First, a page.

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Actually the Calcium in Your Teeth Comes from Exploding Stars

Ian Harvey
Stars in your...teeth

Calcium is important to the human body. Our teeth and our bones rely on it to stay strong. Calcium can be taken in supplements, milk, cheese and most dairy products but did you know we also get calcium from exploding supernovas?

According to sciencealert.com, researchers have come to the conclusion that almost half of the calcium found in the human body comes from supernovas.

SN 2019ehk, a supernova in the Messier spiral galaxy about fifty five million light years away was discovered by amateur astronomer Joel Shepherd in April of 2009 and almost immediately after he posted the news, nearly all astrophysics scientists had their telescopes pointing to the dying star including NASA’s orbiting Neil Gehrels Swift Observatory.

“A star set to explode”, the SBW1 nebula surrounds a massive blue supergiant in the Carina Nebula. ESA/Hubble – CC BY 4.0

“A star set to explode”, the SBW1 nebula surrounds a massive blue supergiant in the Carina Nebula. ESA/Hubble – CC BY 4.0

National Optical-Infrared Astronomy Research Laboratory astronomer Régis Cartier remarked, “Most massive stars create small amounts of calcium during their lifetimes but events like SN 2019ehk appear to be responsible for producing vast quantities of calcium and in the process of exploding disperse it through interstellar space within galaxies.

Ultimately this calcium makes its way into forming planetary systems, and into our bodies in the case of our Earth!” These types of astronomical events are few and far between and difficult to see but this time scientists were able to study the star during its demise.

As the star exploded luminous X-ray lights were being shed and hitting an outer shell of gas giving astronomers the answers as to what the star was shedding.

The calcium is produced when intense pressure and heat within the outer shell lead to a nuclear reaction chock full of calcium that lasts for about three hundred days according to the research paper at iopscience.iop.org. by lead author, Wynn V. Jacobson-Galán, an NSF Graduate Research Fellow at Northwestern University in Evanston, Illinois.

A massive star’s life of nuclear fusion of hydrogen and helium produces carbon, nitrogen and iron. As iron amasses in the core of the star it causes the heat output to dramatically slow down which causes the core to collapse and the star explodes.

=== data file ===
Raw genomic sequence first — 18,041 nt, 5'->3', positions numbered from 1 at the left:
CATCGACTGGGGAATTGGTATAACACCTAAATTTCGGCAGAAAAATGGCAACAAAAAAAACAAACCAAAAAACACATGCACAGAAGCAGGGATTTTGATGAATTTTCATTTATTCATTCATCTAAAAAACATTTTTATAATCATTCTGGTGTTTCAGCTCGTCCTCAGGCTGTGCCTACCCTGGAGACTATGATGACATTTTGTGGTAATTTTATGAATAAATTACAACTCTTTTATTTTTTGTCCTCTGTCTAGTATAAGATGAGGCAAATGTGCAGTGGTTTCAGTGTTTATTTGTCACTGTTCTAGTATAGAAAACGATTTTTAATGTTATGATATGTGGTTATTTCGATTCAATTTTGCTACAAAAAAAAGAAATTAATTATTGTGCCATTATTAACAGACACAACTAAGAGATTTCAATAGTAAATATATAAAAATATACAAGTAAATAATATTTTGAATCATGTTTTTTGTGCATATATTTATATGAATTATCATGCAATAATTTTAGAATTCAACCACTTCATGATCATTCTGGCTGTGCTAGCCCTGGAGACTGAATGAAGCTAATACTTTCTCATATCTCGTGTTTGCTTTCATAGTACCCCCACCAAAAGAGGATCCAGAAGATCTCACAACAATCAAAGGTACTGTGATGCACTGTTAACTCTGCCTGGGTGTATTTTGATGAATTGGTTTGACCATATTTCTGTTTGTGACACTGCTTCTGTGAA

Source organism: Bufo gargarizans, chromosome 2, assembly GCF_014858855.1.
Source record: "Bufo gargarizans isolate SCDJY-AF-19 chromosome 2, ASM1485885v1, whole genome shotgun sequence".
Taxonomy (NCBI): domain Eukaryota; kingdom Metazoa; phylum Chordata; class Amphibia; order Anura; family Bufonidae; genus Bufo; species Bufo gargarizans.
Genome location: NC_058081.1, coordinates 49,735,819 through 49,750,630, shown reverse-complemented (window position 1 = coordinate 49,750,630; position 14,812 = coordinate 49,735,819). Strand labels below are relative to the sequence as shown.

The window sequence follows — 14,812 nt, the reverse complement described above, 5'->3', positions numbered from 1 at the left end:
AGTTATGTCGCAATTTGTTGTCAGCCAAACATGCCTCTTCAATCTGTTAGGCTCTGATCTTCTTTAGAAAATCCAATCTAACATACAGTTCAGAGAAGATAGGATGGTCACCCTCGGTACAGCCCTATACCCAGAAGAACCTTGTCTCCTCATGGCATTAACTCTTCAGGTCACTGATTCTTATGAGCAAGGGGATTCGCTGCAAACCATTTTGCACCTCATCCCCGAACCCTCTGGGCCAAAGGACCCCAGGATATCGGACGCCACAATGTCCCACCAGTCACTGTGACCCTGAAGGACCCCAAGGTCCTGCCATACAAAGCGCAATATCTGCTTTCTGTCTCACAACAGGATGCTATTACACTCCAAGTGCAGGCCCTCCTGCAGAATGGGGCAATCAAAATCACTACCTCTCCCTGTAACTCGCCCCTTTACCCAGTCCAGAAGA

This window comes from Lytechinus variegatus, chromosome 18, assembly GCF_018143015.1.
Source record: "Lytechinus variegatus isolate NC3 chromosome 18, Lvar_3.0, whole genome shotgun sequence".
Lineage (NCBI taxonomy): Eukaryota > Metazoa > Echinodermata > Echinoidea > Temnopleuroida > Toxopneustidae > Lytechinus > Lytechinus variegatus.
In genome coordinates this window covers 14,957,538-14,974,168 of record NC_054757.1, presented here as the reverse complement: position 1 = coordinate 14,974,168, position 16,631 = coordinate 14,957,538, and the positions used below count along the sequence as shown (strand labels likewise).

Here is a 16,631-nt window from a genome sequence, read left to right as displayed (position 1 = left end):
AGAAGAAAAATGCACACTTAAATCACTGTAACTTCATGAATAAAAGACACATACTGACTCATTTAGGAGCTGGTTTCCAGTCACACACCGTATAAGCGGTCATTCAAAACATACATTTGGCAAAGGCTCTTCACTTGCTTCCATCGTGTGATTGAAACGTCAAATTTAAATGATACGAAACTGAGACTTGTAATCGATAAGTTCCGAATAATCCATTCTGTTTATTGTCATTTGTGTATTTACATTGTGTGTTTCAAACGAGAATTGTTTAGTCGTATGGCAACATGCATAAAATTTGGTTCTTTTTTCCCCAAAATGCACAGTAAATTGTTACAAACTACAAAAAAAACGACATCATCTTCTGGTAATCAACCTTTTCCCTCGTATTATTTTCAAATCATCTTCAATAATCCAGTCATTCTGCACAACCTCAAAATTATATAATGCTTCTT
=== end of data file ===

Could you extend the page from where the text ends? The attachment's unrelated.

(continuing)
Some of the atoms released from the explosion join together and create nickel, xenon, cobalt, gold, silver and uranium which spread all over space according to imaginegsfc.nasa.gov. Lithium, beryllium, and boron are also elements obtained from space.

Raffaella Margutti, senior study author and assistant professor of physics and astronomy in Northwestern’s Weinberg College of Arts and Sciences tells us via cnn.com, “We are designing observing strategies that would allow us to find a supernova when they are very young (and faint) and immediately repoint the X-ray spacecraft to catch the bright but short lived X-ray emission.”

The new strategies will help astronomers detect upcoming supernovas before they begin to shed materials now that they know what to look for while scanning the skies.

Over sixty seven astronomers from fifteen different counties joined together to study and share their observations of SN 2019ehk making it a global effort. They are still watching the remnants of the explosion for a follow up study.

About three hundred and twenty years ago the star Cassiopeia A exploded and the remnants can still be seen today in the photos taken from the Michigan-Dartmouth-Massachusetts Institute of Technology Observatory on Kitt Peak, Arizona and the Chandra X-ray Observatory which orbits the Earth that show X-ray images of the dead star expelling gases that are hotter than our sun.

Calcium givers.

Calcium givers.

They were able to see many of the elements being shed including the calcium which looked like a red nebula.

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Imagine.gsfc.nasa.gov shared an amusing fact that with Cassiopeia A having the calcium equivalent of 6.7 x 1031 glasses of milk, it would take the over eight million milk cows in the United States at 6.7 x 1031 glasses / 9.4 x 108 glasses/day or 2.0 x 1020 years to produce the amount of milk that contains the same amount of calcium that is in Cassiopeia A.